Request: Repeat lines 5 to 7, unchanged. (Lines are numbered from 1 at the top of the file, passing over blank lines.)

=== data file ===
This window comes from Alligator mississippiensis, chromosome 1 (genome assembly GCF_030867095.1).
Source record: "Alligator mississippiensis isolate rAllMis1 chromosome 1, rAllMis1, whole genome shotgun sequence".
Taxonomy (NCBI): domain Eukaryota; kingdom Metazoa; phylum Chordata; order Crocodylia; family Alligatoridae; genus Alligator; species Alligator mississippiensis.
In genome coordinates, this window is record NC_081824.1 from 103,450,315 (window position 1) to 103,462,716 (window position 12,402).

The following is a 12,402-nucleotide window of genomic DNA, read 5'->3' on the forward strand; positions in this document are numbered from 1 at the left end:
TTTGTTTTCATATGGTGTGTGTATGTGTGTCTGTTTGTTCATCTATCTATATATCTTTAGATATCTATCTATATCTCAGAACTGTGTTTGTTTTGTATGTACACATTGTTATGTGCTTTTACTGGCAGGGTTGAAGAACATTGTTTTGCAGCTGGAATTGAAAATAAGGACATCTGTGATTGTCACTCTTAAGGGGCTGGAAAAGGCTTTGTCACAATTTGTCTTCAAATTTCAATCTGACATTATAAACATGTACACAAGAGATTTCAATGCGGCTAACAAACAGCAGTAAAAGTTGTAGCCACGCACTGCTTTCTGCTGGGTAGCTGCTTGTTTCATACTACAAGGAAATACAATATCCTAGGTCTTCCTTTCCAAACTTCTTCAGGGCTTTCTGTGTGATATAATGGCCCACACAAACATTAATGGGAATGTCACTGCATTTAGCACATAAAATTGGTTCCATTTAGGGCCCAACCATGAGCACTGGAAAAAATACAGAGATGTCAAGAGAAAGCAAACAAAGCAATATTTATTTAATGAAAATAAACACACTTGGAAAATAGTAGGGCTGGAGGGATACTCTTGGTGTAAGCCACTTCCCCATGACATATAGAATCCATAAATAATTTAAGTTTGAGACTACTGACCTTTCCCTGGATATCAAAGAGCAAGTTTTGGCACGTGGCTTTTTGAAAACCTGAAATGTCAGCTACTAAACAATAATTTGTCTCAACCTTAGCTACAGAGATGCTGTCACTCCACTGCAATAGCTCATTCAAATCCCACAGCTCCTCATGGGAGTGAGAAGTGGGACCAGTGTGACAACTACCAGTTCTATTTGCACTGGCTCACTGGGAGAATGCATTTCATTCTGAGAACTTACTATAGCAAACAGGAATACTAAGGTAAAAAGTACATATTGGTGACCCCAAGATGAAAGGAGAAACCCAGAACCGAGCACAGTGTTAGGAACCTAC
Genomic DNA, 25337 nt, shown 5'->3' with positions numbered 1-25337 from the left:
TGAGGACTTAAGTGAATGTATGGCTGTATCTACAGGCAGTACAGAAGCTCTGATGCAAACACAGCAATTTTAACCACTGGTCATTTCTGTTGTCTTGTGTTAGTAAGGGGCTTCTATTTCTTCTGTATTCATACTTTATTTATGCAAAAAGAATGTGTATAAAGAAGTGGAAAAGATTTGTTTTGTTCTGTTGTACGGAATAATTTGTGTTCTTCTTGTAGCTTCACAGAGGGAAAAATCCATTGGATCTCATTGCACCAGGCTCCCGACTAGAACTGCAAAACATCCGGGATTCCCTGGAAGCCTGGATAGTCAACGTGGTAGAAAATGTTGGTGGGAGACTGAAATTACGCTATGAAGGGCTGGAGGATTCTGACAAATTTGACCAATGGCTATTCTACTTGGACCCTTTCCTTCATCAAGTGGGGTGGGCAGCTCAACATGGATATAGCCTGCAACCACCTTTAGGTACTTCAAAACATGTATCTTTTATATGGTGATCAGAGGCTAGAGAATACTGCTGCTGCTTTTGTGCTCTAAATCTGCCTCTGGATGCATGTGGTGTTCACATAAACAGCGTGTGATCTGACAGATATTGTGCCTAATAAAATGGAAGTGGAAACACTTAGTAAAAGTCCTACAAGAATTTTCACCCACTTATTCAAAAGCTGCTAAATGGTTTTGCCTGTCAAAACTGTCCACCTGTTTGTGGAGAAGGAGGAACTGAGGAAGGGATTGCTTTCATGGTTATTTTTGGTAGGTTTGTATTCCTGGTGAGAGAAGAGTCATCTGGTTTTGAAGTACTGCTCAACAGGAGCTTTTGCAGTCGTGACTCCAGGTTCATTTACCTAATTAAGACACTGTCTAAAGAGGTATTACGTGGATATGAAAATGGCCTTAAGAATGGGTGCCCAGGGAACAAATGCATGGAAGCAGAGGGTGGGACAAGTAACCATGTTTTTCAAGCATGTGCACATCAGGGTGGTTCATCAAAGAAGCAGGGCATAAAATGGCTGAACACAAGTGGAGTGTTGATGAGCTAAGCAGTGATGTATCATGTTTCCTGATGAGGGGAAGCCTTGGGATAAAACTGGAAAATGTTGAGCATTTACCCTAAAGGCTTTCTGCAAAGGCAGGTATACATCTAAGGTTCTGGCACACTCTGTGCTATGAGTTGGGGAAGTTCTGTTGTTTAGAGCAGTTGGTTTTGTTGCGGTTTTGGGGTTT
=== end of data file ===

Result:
The following is a 12,402-nucleotide window of genomic DNA, read 5'->3' on the forward strand; positions in this document are numbered from 1 at the left end:
TTTGTTTTCATATGGTGTGTGTATGTGTGTCTGTTTGTTCATCTATCTATATATCTTTAGATATCTATCTATATCTCAGAACTGTGTTTGTTTTGTATGTACACATTGTTATGTGCTTTTACTGGCAGGGTTGAAGAACATTGTTTTGCAGCTGGAATTGAAAATAAGGACATCTGTGATTGTCACTCTTAAGGGGCTGGAAAAGGCTTTGTCACAATTTGTCTTCAAATTTCAATCTGACATTATAAACATGTACACAAGAGATTTCAATGCGGCTAACAAACAGCAGTAAAAGTTGTAGCCACGCACTGCTTTCTGCTGGGTAGCTGCTTGTTTCATACTACAAGGAAATACAATATCCTAGGTCTTCCTTTCCAAACTTCTTCAGGGCTTTCTGTGTGATATAATGGCCCACACAAACATTAATGGGAATGTCACTGCATTTAGCACATAAAATTGGTTCCATTTAGGGCCCAACCATGAGCACTGGAAAAAATACAGAGATGTCAAGAGAAAGCAAACAAAGCAATATTTATTTAATGAAAATAAACACACTTGGAAAATAGTAGGGCTGGAGGGATACTCTTGGTGTAAGCCACTTCCCCATGACATATAGAATCCATAAATAATTTAAGTTTGAGACTACTGACCTTTCCCTGGATATCAAAGAGCAAGTTTTGGCACGTGGCTTTTTGAAAACCTGAAATGTCAGCTACTAAACAATAATTTGTCTCAACCTTAGCTACAGAGATGCTGTCACTCCACTGCAATAGCTCATTCAAATCCCACAGCTCCTCATGGGAGTGAGAAGTGGGACCAGTGTGACAACTACCAGTTCTATTTGCACTGGCTCACTGGGAGAATGCATTTCATTCTGAGAACTTACTATAGCAAACAGGAATACTAAGGTAAAAAGTACATATTGGTGACCCCAAGATGAAAGGAGAAACCCAGAACCGAGCACAGTGTTAGGAACCTAC
Genomic DNA, 25337 nt, shown 5'->3' with positions numbered 1-25337 from the left: